Bipolar disorder type 2: features, symptoms and treatments

Bipolar disorder is characterized by the intermittent presence of manic episodes and episodes of depression. This is why it is called “bipolar” disorder and is also known as manic-depressive disorder (as the manifestations vary from pole to pole).

In this broad spectrum, manic episodes may be more intense than depressive episodes, or vice versa. For this reason, they are currently recognized two types of bipolar disorder: bipolar I disorder and bipolar II disorder.

    What is type 2 bipolar disorder?

    Bipolar disorder type II, also written with Roman numerals (bipolar disorder type II), is a mood pattern characterized by major depressive episodes, alternating with hypomanic episodes. In other words, that is to say depression manifests itself more intensely than mania.

    Currently, type 2 bipolar disorder is one of the clinical subcategories that fall under the category “Bipolar Disorder and Related Disorders” in the Fifth Version of the Diagnostic and Statistical Manual of Mental Disorders (DSM-V). In English).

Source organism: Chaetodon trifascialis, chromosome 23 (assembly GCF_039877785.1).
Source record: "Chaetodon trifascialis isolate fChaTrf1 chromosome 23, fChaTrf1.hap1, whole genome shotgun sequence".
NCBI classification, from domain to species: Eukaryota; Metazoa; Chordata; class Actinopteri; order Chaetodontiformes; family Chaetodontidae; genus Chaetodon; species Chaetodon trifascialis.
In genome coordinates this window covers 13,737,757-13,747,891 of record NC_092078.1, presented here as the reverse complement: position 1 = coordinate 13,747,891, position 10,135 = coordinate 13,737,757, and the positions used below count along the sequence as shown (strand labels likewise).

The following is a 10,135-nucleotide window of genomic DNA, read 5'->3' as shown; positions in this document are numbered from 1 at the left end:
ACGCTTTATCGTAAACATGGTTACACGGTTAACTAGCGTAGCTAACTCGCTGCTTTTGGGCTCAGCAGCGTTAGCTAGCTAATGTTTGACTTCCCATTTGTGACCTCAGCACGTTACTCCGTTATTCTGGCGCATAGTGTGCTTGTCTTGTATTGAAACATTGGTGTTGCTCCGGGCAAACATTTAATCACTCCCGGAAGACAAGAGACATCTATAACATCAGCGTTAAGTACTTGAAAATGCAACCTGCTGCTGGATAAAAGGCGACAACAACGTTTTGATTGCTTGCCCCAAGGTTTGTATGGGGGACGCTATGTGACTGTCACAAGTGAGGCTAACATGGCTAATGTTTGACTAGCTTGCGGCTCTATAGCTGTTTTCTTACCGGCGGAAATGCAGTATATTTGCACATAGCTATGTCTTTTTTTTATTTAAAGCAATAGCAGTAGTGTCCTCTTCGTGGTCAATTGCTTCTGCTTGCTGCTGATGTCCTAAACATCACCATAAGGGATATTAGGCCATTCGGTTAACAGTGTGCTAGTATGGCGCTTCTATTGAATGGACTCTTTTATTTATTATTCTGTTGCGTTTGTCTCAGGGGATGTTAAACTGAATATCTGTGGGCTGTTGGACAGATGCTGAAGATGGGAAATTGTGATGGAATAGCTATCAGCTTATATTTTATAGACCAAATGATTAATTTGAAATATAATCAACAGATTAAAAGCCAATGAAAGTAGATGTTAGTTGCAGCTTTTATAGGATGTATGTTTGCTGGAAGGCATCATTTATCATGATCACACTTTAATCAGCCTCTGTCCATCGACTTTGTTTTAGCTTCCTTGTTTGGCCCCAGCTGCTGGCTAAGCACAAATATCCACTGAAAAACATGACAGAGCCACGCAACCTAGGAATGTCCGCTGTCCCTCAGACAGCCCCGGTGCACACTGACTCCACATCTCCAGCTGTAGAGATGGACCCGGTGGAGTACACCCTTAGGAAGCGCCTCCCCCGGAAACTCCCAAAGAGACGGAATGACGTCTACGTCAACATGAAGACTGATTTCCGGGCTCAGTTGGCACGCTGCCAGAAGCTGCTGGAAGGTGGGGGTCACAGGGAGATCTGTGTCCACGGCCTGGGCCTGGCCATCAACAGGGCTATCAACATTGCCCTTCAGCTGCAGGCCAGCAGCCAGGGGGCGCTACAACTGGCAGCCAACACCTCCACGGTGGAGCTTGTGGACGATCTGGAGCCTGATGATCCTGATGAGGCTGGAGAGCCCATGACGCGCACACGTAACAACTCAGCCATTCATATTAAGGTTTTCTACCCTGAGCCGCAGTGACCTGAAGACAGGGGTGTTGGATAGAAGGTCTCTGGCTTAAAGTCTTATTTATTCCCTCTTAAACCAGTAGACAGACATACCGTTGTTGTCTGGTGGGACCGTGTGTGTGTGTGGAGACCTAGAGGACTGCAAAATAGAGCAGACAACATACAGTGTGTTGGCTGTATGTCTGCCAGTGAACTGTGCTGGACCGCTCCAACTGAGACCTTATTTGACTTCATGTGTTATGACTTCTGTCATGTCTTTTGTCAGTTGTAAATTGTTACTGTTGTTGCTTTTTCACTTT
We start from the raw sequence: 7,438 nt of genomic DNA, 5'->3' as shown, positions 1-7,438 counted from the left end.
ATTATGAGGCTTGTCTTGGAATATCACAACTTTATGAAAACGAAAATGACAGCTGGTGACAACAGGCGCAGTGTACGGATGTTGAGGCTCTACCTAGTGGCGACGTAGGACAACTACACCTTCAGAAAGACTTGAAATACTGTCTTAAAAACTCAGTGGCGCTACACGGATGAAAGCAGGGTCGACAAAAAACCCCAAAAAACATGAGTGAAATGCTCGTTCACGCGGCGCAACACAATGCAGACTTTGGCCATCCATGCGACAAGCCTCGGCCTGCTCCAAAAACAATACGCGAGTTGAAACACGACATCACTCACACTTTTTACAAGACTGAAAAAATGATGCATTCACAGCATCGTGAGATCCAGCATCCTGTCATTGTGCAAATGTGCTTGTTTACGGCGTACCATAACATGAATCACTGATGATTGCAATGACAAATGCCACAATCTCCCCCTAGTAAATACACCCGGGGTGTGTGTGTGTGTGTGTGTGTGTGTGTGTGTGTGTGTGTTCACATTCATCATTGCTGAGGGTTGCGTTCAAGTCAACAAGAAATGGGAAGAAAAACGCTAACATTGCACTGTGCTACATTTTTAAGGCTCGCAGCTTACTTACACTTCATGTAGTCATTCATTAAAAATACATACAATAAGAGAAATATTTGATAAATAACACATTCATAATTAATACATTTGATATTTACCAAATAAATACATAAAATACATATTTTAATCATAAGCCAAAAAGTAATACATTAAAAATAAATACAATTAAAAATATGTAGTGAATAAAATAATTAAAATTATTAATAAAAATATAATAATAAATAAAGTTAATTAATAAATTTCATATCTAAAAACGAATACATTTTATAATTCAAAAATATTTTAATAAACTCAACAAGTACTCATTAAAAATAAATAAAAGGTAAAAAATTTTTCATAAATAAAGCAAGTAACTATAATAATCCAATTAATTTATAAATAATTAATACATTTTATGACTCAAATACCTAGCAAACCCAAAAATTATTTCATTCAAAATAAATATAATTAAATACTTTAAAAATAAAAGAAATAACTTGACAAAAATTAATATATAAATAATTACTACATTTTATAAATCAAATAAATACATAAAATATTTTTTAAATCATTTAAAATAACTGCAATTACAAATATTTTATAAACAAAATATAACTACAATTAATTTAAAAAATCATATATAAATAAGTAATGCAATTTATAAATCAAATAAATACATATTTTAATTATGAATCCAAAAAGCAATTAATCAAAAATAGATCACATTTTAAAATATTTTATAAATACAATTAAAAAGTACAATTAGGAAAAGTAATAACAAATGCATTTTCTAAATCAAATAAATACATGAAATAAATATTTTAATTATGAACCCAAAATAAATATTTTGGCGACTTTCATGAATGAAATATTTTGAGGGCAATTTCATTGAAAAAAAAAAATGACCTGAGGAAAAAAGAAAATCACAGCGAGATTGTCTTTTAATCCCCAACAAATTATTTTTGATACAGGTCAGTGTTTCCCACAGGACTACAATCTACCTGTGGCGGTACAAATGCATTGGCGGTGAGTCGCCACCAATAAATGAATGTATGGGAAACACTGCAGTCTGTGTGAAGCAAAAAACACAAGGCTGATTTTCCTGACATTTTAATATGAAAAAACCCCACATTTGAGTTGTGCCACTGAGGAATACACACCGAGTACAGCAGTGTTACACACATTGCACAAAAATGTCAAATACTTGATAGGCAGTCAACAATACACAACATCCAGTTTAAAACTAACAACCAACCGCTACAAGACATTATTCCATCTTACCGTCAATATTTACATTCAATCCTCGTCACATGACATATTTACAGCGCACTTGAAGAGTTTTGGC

Diagnostic criteria for bipolar disorder type II (according to the DSM-V)

      As we have said, bipolar disorder type 2 can be diagnosed in the presence of two large and complex phenomena: a hypomanic episode and a major depressive episode. In turn, these phenomena must have a number of specific characteristics (in order to differentiate bipolar disorder type I from type II).

      In addition, when diagnosed, it is necessary to specify which of the episodes was the most recent and how it was, for example, whether it has occurred in rapid cycles, whether psychotic characteristics exist, If it is accompanied by other elements such as anxiety, if there is a seasonal pattern and if the severity is mild, moderate or severe.

      The hypomanic episode

      This is a period of too high mood, for example more expansive or more irritable than normal, characterized by a visible and persistent increase in energy. For diagnosis, this period should have lasted at least four days in a row and should present for most of the day.